Nearly half of respondents to a recent Prudential survey of American workers said they’d leave their current jobs if their employers stopped offering remote work options. Additionally, several surveys since the pandemic indicate that a significant number of executives have found that remote work actually increases employee productivity. These examples underscore the importance of adjusting mental models to adapt with changing times.
The Importance of the Learning, Unlearning, Relearning Model
To stay relevant in one’s field, embracing the learning, unlearning, and relearning model is critical. The rapid pace of change in nearly every field, from healthcare to IT to business, essentially demands it. New technologies such as artificial intelligence and automation are reshaping the work landscape, making once-useful skills obsolete.
As a result, many jobs that existed only a couple of decades ago have disappeared, and more jobs will likely disappear in the coming years. On the other hand, new jobs requiring different skill sets and knowledge are emerging. A 2020 World Economic Forum report forecasts that alongside large numbers of new jobs requiring new skills in the coming years, many workers will need to acquire new skill sets and knowledge to continue to perform their current jobs effectively.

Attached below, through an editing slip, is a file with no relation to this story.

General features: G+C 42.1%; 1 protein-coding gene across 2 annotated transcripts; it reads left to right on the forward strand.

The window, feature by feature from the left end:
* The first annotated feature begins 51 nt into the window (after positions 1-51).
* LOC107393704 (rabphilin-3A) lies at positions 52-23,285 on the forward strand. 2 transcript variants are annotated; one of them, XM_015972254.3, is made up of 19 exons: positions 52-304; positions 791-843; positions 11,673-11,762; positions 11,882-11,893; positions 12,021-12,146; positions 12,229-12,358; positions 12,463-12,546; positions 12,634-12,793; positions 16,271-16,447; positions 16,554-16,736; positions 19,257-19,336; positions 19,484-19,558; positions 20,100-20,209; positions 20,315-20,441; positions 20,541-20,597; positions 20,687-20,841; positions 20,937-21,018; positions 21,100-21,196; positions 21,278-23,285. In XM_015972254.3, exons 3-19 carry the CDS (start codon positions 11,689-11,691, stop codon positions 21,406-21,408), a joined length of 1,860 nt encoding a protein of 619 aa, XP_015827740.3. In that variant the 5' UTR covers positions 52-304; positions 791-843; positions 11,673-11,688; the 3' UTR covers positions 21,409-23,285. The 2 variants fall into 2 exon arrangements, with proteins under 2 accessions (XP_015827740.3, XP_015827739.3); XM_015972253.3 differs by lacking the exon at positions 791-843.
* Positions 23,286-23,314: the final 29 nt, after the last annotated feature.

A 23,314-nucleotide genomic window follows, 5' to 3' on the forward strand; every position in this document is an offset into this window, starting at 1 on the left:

Nevertheless, upskilling and reskilling can empower people to find their place in changing employment environments. Learning new skills equips individuals to perform different jobs as old ones are eliminated or transformed. For example, an automated system may eliminate the need for phone receptionists. However, reskilling can allow those receptionists to migrate to other positions in their organizations and remain employed.
Learning additional skills to enhance one’s ability to perform their current job or adapt to changes in their industry also helps ensure job stability and success. For instance, marketing professionals will likely benefit from receiving training in data analytics to increase their utility in a field where the role of data has become increasingly important.
Tips for Embracing the Learning, Unlearning, and Relearning Model
What does successfully embracing the learning, unlearning, relearning model entail? To begin, this model doesn’t involve forgetting knowledge. Instead, it requires avoiding automatic assumptions and reflecting on one’s opinions, choices, and ways of doing things.
The following tips can help individuals adopt this nimble approach to learning.
Challenge Your Confirmation Bias
People have a natural tendency to look for or interpret information that is consistent with beliefs they already hold. This confirmation bias typically makes them less open to discovering ideas and ways of doing things that challenge their status quo. However, learning, unlearning, and relearning requires individuals to reexamine and rethink their beliefs and how they go about their business.